City of Dallas Innovation Team Launches COVID-19 Tracker and Food Access Surveys to Crowdsource Data

The public outreach tools could help the city anticipate COVID-19 hotspots, predict where critical healthcare resources may be needed in the future, and increase access to food.

The City of Dallas’ Office of Innovation—with feedback and support from Dallas County, academic institutions, and the DFW Hospital Foundation—has launched a myriad of data-driven initiatives that it says will aid in responding to the global pandemic.

The goal is to help Dallas residents more easily understand complex information related to COVID-19. At the same time, the Office of Innovation hopes residents will provide feedback that could impact decision making when paired with the team’s data, design, and process improvement.

“The City of Dallas is using all of its public outreach tools to ensure we are getting robust data from across the city,” Laila Alequresh, the city’s chief innovation officer, told Dallas Innovates. “The hope is that researchers will use crowdsourced data to anticipate where hotspots have the potential to develop and how the predicted increase in cases may impact our hospital bed availability and related healthcare resources.”

The innovation team is doing just that with two newly launched surveys that can track where COVID-19 has affected people: the COVID-19 symptom tracker survey and the food access survey.

The food access survey, available online, is intended to help the city learn about what challenges residents are facing when it comes to obtaining food. The data will be used to explore options that could help increase access.

The COVID-19 symptom tracker survey shows where potential infections may be developing most in the region. Through an online survey, the city is able to see where critical healthcare resources should be deployed in order to stay ahead of another outbreak.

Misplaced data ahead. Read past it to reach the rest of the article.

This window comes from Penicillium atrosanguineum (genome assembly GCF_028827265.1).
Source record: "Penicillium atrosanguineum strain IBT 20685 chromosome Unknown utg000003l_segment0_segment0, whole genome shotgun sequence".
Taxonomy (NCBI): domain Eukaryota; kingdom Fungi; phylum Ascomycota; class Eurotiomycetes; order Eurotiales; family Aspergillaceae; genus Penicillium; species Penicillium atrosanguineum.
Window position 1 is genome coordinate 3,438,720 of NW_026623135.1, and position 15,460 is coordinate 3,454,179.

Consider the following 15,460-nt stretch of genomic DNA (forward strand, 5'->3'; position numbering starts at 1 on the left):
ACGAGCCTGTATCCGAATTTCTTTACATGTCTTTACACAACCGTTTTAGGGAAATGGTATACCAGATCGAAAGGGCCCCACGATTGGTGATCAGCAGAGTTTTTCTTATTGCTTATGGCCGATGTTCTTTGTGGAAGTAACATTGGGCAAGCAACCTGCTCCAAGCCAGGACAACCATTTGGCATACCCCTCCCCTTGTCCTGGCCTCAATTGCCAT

Alequresh encourages people to use the service—it could help the city make critical decisions that are driven by data, not assumptions.

“To get ahead of the curve with COVID-19 in Dallas, it’s important that we begin to think proactively. Residents can participate in helping researchers strengthen local models by taking two minutes or less of their day to fill out the City’s COVID-19 tracker,” she says. “This tool is necessary because we know there are data gaps in building out the most robust models for predicting ‘the peak’ of COVID-19 in Dallas.”

A similar tool, but separate from the tracker, is the city’s COVID-19 dashboard. Open to the public, the DFW Regional COVID-19 dashboard provides a general overview of how the pandemic affects us locally. The dashboard was launched last month and is updated every day, so the latest statistics, area cases, tests, and resources in Dallas-Fort Worth are all readily available.

And, if any residents or businesses have COVID-19-related questions, the Office of Innovation has a dedicated information hotline it launched with other city departments, including Dallas 311, Resilience, and Strategic Partnerships. The automated line is open 24/7 with the most up-to-date information related to test sites, economic relief, evictions, small business support, and social services.

Just call 214-670-INFO (available in English and Spanish).

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